If you are going to do something in the Netherlands that involves risk, you will have to deal with rules. If the new activity is going to lead to less than one in a million deaths per year, that's OK. From there up to one in 10,000, you have to do your best to reduce the risks and you need a permit. Above one in 10,000, your plan is too dangerous and you won’t get a permit.
I estimate my own chance of dying from the coronavirus in the next year at one in a hundred. So, by our Dutch standards, that‘s an extremely high risk. I've never run such a risk before in my life. And I’m powerless.
It's not the fault of Delft University of Technology - it is behaving commendably in the corona crisis. The Executive Board has always taken measures that were one step ahead of Government guidelines, and it has always been right. No one will ever be able to say that we underestimated the risk, or did too little about it. The only thing I miss are figures about the virus on campus: how many of us are sick; how many have recovered; how many are on ventilators?
‘We do need a steady flow of patients’
Since 16 March, through Prime Minister Rutte, we have known that the Government‘s approach is to develop immunity in 'a large part’ of the Dutch population in a maximally controlled way, taking into account the capacity of the health care system. The alternatives are less attractive to society. In a little while, when we have achieved group immunity, the chance of one patient infecting another will be smaller than one and we will live normal lives again. Each new outbreak will quickly die out. We will have an advantage over countries that have kept the number of infections small with military force and lockdowns. As a group we will be invulnerable, the borders will open again, and we will be welcome in other countries.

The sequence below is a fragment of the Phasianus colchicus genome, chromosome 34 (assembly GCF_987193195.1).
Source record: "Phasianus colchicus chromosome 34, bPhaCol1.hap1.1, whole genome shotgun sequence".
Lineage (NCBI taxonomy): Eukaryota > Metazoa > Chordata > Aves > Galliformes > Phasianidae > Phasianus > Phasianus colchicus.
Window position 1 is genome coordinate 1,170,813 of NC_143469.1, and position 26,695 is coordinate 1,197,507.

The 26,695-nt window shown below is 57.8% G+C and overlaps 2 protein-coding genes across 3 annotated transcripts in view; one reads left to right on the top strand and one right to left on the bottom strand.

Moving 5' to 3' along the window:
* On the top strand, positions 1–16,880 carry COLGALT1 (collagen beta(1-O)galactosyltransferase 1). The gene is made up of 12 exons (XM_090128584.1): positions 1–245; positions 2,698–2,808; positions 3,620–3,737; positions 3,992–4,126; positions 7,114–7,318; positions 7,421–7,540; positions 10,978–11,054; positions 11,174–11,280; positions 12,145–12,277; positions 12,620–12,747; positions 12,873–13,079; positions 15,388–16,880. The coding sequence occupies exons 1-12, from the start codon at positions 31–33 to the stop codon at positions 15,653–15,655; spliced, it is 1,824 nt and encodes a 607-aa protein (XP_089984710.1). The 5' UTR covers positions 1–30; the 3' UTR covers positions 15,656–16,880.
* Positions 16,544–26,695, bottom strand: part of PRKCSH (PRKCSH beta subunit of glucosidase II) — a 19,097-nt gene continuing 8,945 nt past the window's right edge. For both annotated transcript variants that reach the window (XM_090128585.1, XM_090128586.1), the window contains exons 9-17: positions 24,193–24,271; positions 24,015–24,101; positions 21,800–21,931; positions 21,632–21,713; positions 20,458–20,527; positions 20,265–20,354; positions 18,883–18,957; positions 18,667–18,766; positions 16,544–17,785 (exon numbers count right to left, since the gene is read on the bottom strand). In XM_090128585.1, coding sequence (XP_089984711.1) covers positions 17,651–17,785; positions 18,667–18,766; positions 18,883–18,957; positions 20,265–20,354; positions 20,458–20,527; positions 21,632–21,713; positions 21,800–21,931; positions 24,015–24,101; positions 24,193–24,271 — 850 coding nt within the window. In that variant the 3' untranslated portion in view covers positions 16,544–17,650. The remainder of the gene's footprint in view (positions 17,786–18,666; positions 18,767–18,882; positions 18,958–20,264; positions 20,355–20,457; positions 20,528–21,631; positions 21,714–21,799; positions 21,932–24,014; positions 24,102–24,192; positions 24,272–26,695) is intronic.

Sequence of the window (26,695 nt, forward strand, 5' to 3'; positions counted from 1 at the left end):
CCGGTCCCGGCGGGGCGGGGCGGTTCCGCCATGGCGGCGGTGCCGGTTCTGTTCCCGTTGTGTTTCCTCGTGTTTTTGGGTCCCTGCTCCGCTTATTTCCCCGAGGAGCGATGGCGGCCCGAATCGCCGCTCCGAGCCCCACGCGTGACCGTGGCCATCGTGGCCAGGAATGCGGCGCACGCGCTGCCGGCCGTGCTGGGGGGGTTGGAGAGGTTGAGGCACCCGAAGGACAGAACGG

In a little while. In a few months, or a year. Or so.
At the moment, the flow of new patients is quite stable, and hopefully just enough to fill the intensive care beds. We don’t want to have to refuse care to people with lower survival probabilities because of a lack of capacity. We do need a steady flow of patients, otherwise it will take years to achieve group immunity. That's why, the more ventilators, the better. Kudos for those who focus on this!
‘A large part’ means, in my opinion, more than half the Dutch population, and that also means more than half our rather grey-haired TU Delft staff. Approximately one-sixth of those who catch the virus become seriously ill and need ventilators, so I gather from the WHO statistics. Half of them die, depending on their age. I estimate my own probability of dying in the coming months at 1%, because I'm almost 60 years old.
Strangely enough, this powerlessness gives me peace. Resignation takes hold of me and at the same time I have enough energy to act strategically. I‘ve written an ‘After I’m dead’ document for my workplace and a farewell letter to my son. I bought a life insurance policy so he won’t be in need. Those sorts of things. Because once you get sick, you will run out of energy and you’ll be confused.
Hope for the best, prepare for the worst. It never meant more to me in my life.
Dr Menno Blaauw is IMS manager at the Reactor Institute, after 20 years as a scientist there. He is also a member of the Work’s Council.